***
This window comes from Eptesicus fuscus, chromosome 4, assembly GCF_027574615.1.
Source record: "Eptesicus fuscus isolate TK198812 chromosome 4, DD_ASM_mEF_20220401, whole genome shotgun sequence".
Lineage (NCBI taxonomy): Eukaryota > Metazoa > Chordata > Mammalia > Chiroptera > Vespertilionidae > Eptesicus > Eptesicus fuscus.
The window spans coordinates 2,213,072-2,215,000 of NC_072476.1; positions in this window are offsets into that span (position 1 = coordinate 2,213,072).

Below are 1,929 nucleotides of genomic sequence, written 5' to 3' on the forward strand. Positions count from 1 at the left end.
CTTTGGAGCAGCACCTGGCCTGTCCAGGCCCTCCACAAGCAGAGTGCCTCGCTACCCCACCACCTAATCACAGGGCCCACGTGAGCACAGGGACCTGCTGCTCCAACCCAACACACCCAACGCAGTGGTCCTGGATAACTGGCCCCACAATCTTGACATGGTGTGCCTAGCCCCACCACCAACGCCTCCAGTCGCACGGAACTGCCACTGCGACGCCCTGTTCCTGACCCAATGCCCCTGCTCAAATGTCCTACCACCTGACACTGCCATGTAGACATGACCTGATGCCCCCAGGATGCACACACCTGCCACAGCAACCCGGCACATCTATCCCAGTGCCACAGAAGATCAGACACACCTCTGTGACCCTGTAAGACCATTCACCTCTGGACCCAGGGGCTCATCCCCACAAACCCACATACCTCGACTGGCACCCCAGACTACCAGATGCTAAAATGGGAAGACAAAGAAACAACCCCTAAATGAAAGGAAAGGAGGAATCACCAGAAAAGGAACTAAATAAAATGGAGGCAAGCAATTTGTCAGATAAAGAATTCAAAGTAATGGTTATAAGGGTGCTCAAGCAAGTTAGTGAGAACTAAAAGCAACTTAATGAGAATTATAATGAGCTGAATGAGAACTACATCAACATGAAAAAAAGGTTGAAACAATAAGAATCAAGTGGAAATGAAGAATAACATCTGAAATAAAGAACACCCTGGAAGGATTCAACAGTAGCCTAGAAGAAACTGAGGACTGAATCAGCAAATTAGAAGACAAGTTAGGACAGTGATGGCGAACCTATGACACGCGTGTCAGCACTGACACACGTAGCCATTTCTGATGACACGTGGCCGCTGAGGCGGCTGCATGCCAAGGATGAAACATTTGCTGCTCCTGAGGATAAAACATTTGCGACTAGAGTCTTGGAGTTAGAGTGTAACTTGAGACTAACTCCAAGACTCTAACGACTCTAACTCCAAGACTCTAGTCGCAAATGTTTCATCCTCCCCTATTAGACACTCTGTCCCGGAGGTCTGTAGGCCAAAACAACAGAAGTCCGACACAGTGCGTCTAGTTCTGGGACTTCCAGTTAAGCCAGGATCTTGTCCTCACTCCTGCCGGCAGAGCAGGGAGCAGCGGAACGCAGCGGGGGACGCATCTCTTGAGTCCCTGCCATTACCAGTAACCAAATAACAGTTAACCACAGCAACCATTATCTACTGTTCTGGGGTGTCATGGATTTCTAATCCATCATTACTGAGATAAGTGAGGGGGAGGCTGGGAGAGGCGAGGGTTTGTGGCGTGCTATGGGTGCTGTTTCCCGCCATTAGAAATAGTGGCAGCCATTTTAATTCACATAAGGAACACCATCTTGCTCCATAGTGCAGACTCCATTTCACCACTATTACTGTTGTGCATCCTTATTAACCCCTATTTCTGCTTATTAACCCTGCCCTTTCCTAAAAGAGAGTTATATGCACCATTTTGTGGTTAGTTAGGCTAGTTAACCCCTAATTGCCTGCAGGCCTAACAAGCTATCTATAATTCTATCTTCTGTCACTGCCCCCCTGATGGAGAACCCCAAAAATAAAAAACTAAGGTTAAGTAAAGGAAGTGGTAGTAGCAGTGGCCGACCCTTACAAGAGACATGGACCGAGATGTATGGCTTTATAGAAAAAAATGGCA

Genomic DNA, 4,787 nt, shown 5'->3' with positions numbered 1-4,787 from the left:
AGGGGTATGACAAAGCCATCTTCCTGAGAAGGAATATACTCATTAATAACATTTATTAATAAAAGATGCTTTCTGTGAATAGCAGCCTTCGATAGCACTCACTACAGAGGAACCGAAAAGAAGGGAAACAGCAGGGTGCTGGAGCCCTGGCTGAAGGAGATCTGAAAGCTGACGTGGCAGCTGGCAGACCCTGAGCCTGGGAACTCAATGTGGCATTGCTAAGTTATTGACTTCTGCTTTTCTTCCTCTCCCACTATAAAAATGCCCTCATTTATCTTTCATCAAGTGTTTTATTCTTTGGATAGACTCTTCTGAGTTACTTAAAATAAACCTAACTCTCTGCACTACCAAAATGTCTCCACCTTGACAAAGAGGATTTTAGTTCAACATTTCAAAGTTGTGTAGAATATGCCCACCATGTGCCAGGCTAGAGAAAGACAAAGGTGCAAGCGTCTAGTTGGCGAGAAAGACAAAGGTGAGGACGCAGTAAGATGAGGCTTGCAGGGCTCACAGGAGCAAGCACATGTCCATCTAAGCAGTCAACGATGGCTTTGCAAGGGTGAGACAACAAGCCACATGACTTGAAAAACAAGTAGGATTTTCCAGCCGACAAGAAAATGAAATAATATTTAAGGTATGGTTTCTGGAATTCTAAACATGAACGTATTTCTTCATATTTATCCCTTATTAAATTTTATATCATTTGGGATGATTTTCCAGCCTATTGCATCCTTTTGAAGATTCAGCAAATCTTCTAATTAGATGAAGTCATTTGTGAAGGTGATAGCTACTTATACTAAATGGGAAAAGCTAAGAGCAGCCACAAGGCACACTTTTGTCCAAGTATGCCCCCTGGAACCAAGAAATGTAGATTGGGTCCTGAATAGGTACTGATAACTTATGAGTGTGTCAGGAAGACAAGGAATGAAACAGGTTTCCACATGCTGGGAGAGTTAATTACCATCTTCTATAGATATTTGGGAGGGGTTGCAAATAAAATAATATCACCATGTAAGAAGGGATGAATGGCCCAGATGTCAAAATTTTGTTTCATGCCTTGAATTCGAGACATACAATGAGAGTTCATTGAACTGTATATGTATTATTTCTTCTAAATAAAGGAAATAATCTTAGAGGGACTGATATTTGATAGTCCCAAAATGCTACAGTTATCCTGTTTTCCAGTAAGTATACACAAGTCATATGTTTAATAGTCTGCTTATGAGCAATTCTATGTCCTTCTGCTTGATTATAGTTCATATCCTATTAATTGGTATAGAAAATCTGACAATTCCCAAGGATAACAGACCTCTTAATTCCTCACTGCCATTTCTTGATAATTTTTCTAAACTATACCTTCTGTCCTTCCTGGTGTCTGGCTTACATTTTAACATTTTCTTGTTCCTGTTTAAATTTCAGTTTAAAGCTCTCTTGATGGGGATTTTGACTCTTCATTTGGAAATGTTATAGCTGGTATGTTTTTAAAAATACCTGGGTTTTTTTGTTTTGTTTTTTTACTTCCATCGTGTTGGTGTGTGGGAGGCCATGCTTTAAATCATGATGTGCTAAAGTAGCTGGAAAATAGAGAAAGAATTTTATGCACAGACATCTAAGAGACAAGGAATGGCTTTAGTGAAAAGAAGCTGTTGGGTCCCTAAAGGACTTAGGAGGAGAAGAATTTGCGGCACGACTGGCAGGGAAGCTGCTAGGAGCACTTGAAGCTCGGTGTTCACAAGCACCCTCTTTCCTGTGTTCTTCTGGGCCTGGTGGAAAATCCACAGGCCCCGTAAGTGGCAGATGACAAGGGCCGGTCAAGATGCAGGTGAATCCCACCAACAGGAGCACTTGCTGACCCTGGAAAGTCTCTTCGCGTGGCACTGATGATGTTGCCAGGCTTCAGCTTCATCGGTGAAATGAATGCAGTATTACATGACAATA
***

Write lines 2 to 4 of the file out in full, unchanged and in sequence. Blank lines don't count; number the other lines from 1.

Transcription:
Source record: "Eptesicus fuscus isolate TK198812 chromosome 4, DD_ASM_mEF_20220401, whole genome shotgun sequence".
Lineage (NCBI taxonomy): Eukaryota > Metazoa > Chordata > Mammalia > Chiroptera > Vespertilionidae > Eptesicus > Eptesicus fuscus.
The window spans coordinates 2,213,072-2,215,000 of NC_072476.1; positions in this window are offsets into that span (position 1 = coordinate 2,213,072).